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The Importance Of Having A Support Group In Recovery

A support group is a necessity when struggles become so intense that all hope seems to be lost.  The triumph of a support group coming together in unity should rise to the occasion with efforts to help, especially when it pertains to a person’s recovery from alcohol and/or drugs.  Situations may become unbearable during this time, but it is possible for family and friends to come together to face these difficulties.  An addict new to recovery is going to need all kinds of outlets, including some people of their past, as long as they are healthy for the addict to be around and are people that want them to flourish with their recovery.  But can a support group coming together in unity really affect the recovery process?  Of course! A support group is crucial because recovery is a life-changing process, and addicts/alcoholics are definitely going to need encouragement to reinforce their motivation for a new life.

A “Good” Support Group


After coming into recovery, you may feel separate from the rest of your family, so you may be questioning them as part of your support group.  It is not unusual for addicts/alcoholics to feel this way, especially because your active addiction could have put a serious amount of strain on the relationships you had with one another.  The amazing aspect of dealing with the situations that were brought on a result of your addiction is that efforts to make amends can, over time and in some cases immediately, rebind the relationship.  Many addicts feel overwhelmed because they know the harm they have caused and may even feel as though they will never be able to make up for it.  This is why it’s important to remember not to get ahead of yourself because it takes time for people to heal, which can, unfortunately, sometimes take longer than the actual destruction process may have.  Trust has to be rebuilt, even in families.

For some families, coming together in unity is second nature, so in times of crisis, they will turn to one another immediately for the utmost support.  When someone in the family is having a rough time stopping a horrid habit like a drug and/or alcohol addiction, the family may see no other way to get through this than coming together, hosting an intervention, and aiding the member in discovering the next steps preceding some form of treatment.


When good-influencing friends become part of a support group, it can affect the recovering addict and reinforce the reasoning behind why staying clean is the best option for them.  Friends coming together in unity helps the friendship broaden because it shows each person how they can be there for one another and reciprocate the comfort.  Some addicts are so heavily in their addiction that they overlook the positive friendships they once had, so the ability to rebuild them shows the addict that there is maintenance involved in any relationships worth keeping.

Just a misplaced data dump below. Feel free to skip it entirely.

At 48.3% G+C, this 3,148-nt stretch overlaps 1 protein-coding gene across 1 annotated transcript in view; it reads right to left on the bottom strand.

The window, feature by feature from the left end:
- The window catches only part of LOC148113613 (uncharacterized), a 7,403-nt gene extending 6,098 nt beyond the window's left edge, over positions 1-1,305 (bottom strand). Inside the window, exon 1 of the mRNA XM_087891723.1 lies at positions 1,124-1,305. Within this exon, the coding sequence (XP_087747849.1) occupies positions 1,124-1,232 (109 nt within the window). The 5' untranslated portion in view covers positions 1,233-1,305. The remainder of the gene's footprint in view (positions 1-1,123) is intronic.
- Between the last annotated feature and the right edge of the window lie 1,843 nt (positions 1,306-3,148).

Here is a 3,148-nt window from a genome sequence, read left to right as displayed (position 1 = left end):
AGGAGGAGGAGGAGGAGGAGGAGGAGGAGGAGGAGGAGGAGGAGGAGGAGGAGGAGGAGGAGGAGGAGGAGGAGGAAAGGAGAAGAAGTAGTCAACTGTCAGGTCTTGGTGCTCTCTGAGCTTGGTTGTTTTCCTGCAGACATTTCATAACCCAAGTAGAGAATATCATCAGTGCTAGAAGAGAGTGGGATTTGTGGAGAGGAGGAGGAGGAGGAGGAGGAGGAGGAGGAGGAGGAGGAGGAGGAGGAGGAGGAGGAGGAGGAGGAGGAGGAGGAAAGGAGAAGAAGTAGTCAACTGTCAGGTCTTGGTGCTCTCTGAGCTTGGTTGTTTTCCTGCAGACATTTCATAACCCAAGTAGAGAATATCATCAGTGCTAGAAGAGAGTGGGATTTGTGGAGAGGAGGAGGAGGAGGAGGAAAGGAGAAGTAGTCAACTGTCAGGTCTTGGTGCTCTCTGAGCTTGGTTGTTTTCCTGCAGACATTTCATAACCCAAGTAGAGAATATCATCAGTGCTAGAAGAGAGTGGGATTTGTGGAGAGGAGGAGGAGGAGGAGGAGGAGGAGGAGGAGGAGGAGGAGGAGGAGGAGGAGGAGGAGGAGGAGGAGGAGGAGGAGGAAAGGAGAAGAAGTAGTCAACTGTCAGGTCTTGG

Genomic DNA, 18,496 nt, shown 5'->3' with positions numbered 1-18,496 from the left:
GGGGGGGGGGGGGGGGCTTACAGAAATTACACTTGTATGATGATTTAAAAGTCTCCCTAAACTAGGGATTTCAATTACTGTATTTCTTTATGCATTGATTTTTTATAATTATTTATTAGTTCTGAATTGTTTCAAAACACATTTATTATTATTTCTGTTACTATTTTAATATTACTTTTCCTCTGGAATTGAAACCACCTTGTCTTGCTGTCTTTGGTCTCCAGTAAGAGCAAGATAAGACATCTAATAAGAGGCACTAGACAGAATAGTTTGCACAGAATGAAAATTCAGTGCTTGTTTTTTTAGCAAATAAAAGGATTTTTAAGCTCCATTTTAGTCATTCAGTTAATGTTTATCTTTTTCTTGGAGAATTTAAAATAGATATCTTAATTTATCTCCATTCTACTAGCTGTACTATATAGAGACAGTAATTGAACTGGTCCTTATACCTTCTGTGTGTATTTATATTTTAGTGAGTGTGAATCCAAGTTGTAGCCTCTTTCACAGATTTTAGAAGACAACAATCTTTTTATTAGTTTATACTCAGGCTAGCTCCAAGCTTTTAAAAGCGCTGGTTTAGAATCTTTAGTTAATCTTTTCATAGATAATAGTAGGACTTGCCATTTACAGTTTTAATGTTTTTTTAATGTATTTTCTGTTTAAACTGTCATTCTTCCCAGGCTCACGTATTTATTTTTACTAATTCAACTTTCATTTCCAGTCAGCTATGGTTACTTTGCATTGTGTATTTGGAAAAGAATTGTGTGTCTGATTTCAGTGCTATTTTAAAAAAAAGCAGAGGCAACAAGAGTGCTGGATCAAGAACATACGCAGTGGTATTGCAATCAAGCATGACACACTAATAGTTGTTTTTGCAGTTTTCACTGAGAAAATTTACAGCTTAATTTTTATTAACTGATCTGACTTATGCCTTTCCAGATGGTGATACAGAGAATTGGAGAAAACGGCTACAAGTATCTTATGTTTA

There are different kinds of people that could work as a support group in this world, but most commonly in recovery we find that we are able to turn to new sober supports from 12-Step meetings, a sponsor, a therapist, faculty in an outpatient program, etc.  Once we have that support there, it is crucial to reach out when we are in a bad spot.  The relationship between you and your support can be rewarding, not just because they have the ability to be there for you and vice versa, but also because you are both coming together in unity as you further develop this new bond.  It’s a beautiful thing to develop a healthy relationship where you can trust one another.  Coming into recovery, you may have never thought this could be possible, but then you met people that had the same trust issues, and slowly could gain one another’s trust over a period of appropriate time.   The closeness between one another strengthens and the relationships grow more.  That kind of close bond benefits the recovering addict because this is an important necessity in building a support group and they may have been unfamiliar with those kinds of ties before entering into recovery.

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